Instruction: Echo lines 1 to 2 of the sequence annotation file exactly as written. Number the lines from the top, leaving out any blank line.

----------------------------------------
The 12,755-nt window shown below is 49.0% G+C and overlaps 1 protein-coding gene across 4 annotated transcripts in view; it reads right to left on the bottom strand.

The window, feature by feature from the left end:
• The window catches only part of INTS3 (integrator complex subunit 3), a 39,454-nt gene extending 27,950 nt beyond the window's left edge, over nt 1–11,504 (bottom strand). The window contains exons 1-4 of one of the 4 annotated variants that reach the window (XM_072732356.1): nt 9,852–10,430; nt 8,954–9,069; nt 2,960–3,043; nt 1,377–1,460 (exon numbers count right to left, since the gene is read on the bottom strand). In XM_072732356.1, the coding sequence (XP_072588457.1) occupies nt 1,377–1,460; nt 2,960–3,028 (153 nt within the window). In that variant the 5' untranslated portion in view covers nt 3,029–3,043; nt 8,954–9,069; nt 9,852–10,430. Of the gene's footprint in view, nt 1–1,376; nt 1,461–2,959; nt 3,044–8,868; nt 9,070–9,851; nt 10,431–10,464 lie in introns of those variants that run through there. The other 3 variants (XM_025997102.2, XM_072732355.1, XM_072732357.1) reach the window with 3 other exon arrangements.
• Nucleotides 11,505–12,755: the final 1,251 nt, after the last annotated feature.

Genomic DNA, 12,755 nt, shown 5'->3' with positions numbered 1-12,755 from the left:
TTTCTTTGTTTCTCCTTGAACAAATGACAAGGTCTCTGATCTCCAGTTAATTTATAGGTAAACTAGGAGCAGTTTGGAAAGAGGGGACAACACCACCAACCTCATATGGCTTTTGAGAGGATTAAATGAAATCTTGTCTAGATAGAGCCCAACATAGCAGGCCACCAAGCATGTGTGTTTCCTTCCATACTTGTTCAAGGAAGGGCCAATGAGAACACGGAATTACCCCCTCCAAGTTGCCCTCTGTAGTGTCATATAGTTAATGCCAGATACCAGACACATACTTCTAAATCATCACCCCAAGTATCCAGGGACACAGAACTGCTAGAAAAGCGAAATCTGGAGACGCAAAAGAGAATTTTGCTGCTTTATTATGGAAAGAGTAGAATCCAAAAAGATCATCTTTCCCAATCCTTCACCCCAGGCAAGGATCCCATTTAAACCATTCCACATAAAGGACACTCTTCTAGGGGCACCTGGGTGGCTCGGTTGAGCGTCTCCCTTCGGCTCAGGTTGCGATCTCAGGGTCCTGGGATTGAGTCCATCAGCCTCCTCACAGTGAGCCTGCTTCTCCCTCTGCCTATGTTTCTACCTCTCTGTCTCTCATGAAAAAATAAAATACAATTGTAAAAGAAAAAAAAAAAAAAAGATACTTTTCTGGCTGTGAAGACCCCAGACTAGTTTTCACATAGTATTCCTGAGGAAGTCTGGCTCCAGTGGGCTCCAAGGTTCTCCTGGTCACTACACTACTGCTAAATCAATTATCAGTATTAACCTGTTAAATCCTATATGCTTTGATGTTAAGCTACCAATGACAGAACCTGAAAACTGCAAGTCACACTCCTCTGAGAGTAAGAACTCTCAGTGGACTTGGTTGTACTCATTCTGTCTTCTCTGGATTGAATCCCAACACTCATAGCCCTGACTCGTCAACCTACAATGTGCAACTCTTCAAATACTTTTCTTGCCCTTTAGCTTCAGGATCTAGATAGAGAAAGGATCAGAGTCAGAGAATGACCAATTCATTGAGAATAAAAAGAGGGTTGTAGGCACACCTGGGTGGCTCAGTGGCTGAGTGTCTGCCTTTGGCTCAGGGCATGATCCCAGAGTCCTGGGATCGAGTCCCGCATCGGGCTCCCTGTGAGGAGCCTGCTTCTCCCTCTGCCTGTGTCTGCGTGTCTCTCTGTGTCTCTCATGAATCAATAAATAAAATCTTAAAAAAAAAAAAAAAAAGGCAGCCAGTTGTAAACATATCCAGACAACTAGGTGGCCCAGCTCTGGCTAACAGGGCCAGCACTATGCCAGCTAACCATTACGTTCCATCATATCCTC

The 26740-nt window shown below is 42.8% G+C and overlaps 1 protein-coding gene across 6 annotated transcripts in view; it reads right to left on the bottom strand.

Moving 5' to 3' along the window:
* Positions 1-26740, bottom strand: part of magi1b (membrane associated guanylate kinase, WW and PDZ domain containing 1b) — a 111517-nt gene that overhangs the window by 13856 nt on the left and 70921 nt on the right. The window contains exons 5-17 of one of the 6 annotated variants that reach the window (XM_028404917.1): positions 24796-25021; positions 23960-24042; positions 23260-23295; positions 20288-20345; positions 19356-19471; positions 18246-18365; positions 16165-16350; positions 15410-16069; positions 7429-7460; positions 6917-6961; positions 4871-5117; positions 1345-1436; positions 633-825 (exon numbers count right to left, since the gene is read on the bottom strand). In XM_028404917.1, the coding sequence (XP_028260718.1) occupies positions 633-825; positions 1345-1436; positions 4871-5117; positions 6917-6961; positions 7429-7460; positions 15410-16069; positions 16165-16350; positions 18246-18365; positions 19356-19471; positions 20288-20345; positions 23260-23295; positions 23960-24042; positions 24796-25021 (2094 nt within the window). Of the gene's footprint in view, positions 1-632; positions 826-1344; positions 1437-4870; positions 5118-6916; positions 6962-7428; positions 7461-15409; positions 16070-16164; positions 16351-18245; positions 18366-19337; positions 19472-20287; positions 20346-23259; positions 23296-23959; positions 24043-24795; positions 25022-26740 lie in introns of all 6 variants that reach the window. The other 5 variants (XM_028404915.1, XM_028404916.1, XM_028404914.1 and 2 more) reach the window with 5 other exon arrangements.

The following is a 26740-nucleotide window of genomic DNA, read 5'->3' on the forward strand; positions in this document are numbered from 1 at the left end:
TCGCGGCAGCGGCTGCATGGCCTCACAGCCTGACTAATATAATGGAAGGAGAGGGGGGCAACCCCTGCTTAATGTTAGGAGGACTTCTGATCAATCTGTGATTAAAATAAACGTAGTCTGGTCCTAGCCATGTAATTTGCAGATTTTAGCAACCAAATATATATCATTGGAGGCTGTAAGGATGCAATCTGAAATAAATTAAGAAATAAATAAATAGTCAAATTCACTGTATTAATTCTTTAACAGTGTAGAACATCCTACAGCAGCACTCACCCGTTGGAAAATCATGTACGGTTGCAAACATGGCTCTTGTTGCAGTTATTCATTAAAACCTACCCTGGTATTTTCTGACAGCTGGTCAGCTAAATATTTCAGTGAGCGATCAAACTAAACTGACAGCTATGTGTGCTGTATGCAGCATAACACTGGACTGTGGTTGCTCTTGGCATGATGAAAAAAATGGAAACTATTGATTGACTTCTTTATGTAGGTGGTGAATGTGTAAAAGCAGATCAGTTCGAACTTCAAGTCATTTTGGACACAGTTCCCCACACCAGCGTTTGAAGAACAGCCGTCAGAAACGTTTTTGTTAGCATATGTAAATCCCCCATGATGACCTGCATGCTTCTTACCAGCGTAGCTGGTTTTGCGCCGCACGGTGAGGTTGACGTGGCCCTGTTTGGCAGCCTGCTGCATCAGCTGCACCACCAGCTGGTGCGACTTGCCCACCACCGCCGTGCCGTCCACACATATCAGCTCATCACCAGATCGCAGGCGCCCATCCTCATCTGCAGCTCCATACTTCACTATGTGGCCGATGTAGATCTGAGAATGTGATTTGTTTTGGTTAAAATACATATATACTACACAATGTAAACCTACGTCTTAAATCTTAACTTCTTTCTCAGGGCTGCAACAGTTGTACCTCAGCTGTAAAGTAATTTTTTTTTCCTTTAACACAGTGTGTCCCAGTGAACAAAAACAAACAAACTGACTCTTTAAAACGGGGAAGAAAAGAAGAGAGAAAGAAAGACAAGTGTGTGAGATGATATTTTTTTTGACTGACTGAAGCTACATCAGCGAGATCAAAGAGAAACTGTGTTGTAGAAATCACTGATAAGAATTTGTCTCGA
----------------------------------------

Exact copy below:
The 12,755-nt window shown below is 49.0% G+C and overlaps 1 protein-coding gene across 4 annotated transcripts in view; it reads right to left on the bottom strand.

The window, feature by feature from the left end: